It was once again the group of death of the WCG, with Testie, sAviOr, Reason and me. After beaing Savior I felt a great relief and I still don't know how I managed to do it. He gained a little advantage, with his first mutas killing a few of my drones, but somehow I managed to come back. The spectators could not follow the game from outside and when they saw that sAviOr and I were not clicking and hitting the keyboard anymore people were looking at me with a questioning look. I only put my thumbs up and they had very surprised faces. This win really felt great and was an additional motivation boost which influenced my tournament performance for that WCG.
In the semi-final you faced Stork, who was an OSL and MSL finalist at the time and one of the very best Koreans, who went on to win the gold in the end. How competitive were the games with him? Did you have chances to win?
Unfortunately there was not a single moment where I even had a slight chance to beat him. One of the games he did a normal rush I've practiced against thousands of times but his micro was extremely good and I did not stand any chance. The game was over within a few minutes. The other game was a little bit longer but he controlled it easily and beat me in the mid-game.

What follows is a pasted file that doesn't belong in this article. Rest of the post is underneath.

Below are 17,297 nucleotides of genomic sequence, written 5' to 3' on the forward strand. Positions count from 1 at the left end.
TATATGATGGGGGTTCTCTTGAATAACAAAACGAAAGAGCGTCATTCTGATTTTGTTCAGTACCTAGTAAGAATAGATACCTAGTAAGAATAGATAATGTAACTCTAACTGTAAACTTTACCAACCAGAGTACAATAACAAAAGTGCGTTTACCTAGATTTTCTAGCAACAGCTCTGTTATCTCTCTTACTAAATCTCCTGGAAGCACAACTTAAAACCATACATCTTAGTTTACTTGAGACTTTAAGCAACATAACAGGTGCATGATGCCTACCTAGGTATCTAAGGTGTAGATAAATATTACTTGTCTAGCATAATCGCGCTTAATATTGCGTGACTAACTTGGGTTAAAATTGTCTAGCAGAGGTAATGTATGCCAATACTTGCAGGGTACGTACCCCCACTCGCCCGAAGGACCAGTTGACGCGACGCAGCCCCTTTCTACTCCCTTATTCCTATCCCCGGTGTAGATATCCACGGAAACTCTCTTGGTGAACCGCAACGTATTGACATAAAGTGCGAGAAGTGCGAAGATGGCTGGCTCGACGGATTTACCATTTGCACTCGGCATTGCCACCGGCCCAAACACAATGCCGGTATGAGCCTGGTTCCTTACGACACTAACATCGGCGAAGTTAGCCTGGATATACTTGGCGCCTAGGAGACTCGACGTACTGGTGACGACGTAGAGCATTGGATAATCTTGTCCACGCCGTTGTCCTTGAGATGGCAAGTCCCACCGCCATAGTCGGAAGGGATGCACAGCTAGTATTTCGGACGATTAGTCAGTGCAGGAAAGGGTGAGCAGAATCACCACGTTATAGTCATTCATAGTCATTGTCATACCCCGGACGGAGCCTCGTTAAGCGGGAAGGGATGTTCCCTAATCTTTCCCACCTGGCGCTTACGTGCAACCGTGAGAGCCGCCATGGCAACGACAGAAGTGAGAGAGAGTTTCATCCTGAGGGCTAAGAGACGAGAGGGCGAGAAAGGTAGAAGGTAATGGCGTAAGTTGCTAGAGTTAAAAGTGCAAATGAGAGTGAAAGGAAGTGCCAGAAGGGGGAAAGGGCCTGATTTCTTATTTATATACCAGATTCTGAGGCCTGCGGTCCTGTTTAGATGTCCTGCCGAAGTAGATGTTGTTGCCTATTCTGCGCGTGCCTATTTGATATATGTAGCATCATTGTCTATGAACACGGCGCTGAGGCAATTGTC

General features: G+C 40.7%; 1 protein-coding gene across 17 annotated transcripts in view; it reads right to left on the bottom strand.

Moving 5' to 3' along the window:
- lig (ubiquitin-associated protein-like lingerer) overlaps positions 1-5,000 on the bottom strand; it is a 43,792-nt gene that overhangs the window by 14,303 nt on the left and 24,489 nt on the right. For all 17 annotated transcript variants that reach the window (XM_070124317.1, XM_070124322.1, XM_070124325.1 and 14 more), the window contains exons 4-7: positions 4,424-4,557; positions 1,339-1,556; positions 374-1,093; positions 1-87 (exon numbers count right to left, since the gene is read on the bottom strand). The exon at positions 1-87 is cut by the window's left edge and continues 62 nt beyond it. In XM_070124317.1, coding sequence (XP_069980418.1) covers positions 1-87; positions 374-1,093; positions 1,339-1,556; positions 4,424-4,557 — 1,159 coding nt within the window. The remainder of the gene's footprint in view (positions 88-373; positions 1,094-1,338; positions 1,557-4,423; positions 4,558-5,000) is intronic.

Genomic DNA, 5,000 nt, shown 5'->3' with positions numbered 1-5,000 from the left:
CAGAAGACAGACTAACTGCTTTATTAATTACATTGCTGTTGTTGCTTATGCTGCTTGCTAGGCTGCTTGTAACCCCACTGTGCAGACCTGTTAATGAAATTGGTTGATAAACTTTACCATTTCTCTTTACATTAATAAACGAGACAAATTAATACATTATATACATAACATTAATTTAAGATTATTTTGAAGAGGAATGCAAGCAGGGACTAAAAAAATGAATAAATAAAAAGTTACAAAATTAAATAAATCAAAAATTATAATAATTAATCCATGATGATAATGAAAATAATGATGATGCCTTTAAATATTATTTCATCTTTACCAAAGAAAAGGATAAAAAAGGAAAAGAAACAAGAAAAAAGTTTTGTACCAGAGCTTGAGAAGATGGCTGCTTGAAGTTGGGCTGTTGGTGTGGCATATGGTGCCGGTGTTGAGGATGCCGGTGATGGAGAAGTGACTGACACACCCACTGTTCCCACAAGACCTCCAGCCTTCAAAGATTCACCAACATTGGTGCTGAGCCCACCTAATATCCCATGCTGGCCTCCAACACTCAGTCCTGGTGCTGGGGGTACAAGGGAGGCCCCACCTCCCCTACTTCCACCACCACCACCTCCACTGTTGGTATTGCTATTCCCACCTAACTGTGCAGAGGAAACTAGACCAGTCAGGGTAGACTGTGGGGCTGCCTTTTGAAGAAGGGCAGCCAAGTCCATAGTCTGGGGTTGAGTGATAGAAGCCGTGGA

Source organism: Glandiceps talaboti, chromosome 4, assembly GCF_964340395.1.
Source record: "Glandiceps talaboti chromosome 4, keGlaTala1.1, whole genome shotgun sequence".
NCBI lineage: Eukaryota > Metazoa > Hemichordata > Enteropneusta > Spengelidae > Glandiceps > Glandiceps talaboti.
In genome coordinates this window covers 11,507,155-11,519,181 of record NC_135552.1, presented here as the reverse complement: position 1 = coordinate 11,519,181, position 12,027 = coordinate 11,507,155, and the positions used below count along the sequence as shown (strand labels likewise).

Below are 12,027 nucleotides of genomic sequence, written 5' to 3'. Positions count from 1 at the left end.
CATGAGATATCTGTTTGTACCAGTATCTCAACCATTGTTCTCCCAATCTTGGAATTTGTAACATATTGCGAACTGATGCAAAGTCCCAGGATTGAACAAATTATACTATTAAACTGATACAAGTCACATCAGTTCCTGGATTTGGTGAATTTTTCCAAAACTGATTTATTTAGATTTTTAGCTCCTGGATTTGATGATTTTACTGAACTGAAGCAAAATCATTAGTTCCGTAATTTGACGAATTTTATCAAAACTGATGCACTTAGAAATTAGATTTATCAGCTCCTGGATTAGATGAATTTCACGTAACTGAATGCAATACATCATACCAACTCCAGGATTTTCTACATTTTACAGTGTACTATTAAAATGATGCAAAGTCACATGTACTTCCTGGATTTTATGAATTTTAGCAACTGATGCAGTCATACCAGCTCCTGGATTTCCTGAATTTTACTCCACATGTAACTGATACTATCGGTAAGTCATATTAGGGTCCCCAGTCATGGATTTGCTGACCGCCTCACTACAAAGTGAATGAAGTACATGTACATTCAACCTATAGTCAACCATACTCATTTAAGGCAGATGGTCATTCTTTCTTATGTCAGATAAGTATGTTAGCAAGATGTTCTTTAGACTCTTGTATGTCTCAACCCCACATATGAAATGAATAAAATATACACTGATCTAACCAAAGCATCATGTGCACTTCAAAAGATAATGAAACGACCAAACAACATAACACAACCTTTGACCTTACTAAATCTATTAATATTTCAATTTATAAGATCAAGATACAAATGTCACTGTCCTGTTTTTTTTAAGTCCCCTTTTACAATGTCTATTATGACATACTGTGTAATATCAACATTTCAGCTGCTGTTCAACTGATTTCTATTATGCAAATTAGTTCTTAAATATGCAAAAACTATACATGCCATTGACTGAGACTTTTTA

On the other side of the bracket PJ won the silver medal and beat sAviOr in a Bo3 in the quarter-finals. Do you think him beating sAviOr takes some of the prestige off your win, since sAviOr lost unexpectedly to two foreigners at the one event? Do you think either result suggests sAviOr was off his game?
sAviOr was considered the best Korean at this time but PJ has been a progamer in Korea as well. I do not want to take away any credit from PJ for beating sAviOr, since PJ is a very good player himself, but Savior seemed to have his best shape during that tournament. You never know how travelling and being outside of his home country influenced his gameplay. It is not only your skill in the game that makes you perform well. Many factors contribute to good performance such as health, feeling comfortable in a place, feeling at home, feeling familiar with the language/country, feeling the support of the fans etc. Maybe he just did not feel the way he needed to feel to perform well during the days of WCG 2007.
You surprised and impressed many with your runnerup finish in the TSL2, playing a lot of well known SC2 names along the way. You beat BRAT_OK, Fenix and SEn along the way to the final, where you lost out to NonY. How memorable was that tournament? What significant events do you remember from it?